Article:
Using higher order mathematics and my degree in nothing whatsoever to do with statistics and research I have concluded that 76.4% of all news articles about real estate in the Twin Cities are about foreclosures.
Though that might not lead you to believe that 75% of everyone you know is going into foreclosure, the level of hysteria in the media over foreclosures might give one an exaggerated sense of their impact.
Which is why new University of Virginia Study is worth hoisting here It says:
“National housing price declines and foreclosures have not been as severe as some analyses have indicated, and they are not as important as financial manipulations in bringing on the global recession.”
“Although there are pockets of substantial declines, claims that overall housing values have tanked nationwide are exaggerated.”
“Most foreclosures have been concentrated in California, Florida, Nevada, and Arizona, and a modest number of metropolitan counties in other states. In fact, 66 percent of potential housing losses in 2008 and subsequent years may be in California, with another 21 percent in Florida, Nevada, and Arizona, for a total of 87 percent of national declines in these four states.”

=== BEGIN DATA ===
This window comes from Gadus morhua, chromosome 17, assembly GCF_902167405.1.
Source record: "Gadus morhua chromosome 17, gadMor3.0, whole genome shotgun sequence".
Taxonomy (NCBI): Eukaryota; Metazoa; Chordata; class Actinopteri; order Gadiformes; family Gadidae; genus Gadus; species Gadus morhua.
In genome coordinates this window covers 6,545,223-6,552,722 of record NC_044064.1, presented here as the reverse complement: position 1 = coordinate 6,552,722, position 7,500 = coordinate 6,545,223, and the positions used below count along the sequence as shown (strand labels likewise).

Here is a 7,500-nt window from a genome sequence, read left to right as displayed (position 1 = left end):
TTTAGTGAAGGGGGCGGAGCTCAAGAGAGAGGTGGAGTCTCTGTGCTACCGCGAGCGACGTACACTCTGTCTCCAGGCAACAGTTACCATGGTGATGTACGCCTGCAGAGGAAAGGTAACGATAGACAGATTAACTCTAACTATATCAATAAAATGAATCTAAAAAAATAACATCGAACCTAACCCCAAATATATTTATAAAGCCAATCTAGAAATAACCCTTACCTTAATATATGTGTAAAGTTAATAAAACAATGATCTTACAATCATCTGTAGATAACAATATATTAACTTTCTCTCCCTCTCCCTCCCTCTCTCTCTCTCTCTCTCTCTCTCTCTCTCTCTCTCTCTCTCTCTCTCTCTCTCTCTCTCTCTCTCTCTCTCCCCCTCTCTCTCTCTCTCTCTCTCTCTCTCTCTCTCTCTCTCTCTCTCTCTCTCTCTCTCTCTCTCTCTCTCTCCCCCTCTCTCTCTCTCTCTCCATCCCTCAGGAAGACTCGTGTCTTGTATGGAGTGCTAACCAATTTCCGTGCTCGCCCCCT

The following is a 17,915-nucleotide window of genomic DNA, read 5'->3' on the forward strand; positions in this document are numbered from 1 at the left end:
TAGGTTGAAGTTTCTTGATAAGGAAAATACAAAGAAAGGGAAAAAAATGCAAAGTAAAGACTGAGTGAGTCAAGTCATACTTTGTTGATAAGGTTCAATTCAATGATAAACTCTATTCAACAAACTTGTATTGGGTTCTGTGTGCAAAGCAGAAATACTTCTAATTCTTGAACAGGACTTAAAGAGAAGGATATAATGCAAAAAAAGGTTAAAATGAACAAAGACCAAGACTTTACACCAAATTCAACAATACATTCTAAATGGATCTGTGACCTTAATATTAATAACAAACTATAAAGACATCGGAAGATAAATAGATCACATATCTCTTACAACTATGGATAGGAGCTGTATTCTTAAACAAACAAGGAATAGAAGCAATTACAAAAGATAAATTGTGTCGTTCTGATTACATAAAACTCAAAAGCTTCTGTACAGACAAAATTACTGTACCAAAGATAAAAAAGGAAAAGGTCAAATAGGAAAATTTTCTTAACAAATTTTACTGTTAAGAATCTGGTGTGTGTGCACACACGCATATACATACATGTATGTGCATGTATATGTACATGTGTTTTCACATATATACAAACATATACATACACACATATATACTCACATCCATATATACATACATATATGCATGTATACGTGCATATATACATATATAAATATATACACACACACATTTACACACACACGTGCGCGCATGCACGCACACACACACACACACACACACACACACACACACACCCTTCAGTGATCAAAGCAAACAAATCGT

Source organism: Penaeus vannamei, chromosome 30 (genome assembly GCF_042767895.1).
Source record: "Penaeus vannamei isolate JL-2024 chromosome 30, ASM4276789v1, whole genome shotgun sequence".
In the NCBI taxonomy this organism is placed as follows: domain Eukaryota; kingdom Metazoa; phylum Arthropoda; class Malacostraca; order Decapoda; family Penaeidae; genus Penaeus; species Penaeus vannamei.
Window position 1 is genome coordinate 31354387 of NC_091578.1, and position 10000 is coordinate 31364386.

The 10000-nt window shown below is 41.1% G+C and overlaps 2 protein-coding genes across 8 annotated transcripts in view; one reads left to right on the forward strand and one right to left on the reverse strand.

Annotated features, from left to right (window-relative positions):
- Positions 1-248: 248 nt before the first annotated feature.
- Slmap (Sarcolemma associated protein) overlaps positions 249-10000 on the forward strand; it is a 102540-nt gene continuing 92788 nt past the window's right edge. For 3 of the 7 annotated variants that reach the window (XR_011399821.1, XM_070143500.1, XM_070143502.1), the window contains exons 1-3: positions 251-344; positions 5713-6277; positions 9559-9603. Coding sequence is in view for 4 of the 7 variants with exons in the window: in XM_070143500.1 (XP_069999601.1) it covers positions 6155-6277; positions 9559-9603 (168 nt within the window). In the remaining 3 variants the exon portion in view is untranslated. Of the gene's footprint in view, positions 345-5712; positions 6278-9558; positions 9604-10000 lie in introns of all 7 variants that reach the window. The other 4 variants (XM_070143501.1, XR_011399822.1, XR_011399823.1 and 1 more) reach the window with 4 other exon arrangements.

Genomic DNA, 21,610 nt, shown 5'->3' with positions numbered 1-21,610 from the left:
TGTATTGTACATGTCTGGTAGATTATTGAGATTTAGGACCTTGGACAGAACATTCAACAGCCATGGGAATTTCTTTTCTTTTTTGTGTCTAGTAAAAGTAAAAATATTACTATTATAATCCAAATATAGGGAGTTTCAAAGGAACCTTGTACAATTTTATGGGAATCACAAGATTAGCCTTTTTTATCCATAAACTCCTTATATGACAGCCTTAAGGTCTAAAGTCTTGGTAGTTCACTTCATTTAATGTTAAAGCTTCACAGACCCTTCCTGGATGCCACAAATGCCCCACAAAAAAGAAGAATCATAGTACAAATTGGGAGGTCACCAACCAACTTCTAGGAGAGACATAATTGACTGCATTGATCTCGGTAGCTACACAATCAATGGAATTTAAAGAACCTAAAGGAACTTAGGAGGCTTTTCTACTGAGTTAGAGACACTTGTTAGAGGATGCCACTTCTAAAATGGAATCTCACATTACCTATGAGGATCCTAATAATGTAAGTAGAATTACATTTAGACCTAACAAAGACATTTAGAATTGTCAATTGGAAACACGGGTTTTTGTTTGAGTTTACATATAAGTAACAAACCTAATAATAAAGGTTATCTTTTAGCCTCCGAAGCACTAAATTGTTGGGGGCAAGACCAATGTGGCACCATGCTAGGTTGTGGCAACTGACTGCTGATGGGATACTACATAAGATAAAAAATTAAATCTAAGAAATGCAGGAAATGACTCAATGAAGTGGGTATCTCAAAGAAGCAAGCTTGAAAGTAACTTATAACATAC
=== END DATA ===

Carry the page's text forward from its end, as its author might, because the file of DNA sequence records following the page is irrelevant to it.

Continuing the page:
Okay, so we can isolate California and Florida’s epic fails by pushing them into the ocean, but what of landlocked Nevada and Arizona? Making them Deserts so nobody would want to live there has obviously not worked as planned, so now what?
Also, check out the graphic from the study at the top of the post. Even the worst Metro county foreclosure and preforeclosure percentages do not crack 1.5% of housing stock. Granted, this is from 2007 data, but even if we double the figures across the board, it is still a relatively small slice of the whole, and that will probably surprise a few of you.